Has the initiative been evaluated or are there plans for this in the future?
This study was conducted as PhD research which showed that teachers perceive action possibilities at different levels and that they need to plan them to further grasp meta-affordances (opportunities for action) that allow them to improve their classroom management.
The main challenges were the breadth of the research area and the fact that there was no clear-cut research question from the outset. Therefore, the grounded theory approach appeared the most fruitful avenue to pursue. By generating this model, it was possible to find a number of answers regarding how internationalist teachers perceive, react to and act upon action possibilities presented during teaching practices.
Have any plans been made for future direction of the initiative?
At a number of conferences, it has been stated that this model appears to be feasible and should be extended and tested in contexts that go beyond internationalist teachers. In view of the diversity of today’s academic world, this model should also be tested beyond English-medium instruction.
What are the main learning points?
The model itself appears to have wider application from the context studied in terms of its four stages. One major advantage could be that it can be communicated to teachers who engage in English-medium instruction. In this sense, internationalist teachers may gain a better understanding of the significance of a more holistic approach to classroom management and inclusive and culturally-sensitive teaching and learning practices.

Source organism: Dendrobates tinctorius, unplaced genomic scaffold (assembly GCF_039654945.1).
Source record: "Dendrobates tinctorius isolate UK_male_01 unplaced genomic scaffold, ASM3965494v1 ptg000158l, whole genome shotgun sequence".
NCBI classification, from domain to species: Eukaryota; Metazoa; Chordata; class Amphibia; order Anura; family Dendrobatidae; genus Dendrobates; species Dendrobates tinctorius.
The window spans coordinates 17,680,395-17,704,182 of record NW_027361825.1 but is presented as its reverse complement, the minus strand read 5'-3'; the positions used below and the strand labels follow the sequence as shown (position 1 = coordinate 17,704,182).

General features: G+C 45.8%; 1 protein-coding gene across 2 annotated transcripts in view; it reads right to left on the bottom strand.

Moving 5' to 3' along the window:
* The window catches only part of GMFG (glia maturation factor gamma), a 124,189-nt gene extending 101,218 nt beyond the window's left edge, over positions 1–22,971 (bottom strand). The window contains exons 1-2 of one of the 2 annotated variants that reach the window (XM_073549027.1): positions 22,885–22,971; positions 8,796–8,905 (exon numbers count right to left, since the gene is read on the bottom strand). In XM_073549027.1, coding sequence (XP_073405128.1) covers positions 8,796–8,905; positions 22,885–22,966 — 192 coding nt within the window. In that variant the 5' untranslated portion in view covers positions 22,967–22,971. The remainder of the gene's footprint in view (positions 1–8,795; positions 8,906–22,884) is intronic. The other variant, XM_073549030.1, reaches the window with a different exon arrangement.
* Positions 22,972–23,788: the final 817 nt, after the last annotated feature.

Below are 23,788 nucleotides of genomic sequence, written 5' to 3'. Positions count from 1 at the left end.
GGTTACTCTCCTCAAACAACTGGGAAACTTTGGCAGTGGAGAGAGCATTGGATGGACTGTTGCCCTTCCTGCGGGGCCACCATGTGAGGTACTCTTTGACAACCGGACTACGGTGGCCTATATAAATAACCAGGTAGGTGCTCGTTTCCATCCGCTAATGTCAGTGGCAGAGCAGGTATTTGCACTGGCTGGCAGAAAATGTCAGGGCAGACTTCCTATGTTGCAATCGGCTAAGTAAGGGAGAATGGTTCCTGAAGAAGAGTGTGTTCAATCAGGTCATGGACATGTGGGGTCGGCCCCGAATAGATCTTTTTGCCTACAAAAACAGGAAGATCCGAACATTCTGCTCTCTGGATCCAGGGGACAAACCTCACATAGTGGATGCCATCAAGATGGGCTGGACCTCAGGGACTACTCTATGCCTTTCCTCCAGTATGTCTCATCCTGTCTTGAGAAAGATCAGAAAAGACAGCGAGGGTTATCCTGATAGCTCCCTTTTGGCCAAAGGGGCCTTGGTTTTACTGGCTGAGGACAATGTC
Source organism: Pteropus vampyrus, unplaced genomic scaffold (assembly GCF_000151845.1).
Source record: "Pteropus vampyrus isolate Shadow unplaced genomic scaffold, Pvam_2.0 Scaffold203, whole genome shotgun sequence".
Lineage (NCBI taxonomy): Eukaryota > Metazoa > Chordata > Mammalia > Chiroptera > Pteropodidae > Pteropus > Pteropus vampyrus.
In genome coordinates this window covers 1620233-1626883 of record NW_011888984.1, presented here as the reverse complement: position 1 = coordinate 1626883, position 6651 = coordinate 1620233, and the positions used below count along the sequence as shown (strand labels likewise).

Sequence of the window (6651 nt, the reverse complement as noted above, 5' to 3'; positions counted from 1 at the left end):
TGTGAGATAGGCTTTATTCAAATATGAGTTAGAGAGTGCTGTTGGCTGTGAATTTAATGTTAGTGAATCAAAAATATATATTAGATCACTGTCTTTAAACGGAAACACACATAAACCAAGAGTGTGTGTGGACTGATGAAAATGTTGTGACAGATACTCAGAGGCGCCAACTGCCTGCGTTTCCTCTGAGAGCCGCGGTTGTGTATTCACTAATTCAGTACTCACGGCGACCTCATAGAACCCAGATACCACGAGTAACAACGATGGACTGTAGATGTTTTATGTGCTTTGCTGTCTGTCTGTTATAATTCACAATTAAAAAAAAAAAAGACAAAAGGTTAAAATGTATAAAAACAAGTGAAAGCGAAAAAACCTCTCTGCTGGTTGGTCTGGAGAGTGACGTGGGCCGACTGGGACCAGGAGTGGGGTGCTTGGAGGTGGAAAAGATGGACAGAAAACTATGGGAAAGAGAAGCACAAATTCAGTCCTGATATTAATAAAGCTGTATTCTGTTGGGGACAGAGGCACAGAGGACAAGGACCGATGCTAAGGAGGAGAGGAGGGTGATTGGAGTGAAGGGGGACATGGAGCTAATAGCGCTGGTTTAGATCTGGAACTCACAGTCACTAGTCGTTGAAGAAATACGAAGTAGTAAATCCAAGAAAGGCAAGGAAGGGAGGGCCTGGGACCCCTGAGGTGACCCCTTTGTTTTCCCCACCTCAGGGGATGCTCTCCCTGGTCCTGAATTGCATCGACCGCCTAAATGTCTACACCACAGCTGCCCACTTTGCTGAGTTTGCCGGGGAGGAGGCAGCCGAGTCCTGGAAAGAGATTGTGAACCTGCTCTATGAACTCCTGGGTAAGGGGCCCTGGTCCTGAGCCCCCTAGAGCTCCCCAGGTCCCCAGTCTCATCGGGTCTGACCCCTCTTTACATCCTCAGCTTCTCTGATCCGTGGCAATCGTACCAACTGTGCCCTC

At the outset, teachers did not see the need to go beyond their comfort zones and refused to draw on counter-intuitive contextualised knowledge for their teaching practices. A reconstruction of their internalised knowledge and engagement of meta-learning development (especially through intensive involvement with the model) was found to be as crucial as the linguistic ability to engage in English-medium instruction. With regard to the ethnocentric blocking of domestic students, but also in view of internationalist teachers’ entrenched and tacit localised practices, a culturally-sensitive perspective is required: one that embraces classroom management for the sake of all students.
In order to engage teachers in this self-reflective process, it is vital to raise their awareness both with regard to their own cultural framing, and also with regard to their students’ diverse backgrounds. Critical incidents and classroom observations, which students can collaboratively discuss and reflect upon, are used for this purpose. In this way, it is hoped that a change of perspective and social practices in international classrooms can be improved for the benefit of all stakeholders. Such a shift in awareness will hopefully not only increase micro-practices, such as classroom management, but also allow for more informed decisions on a meso-level, be it with regard to internationalisation strategies or the introduction of English-medium courses.
Are there further information about supporting materials?
All of Martina Gaisch’s research on affordances is available on ResearchGate: www.researchgate.net/profile/Martina_Gaisch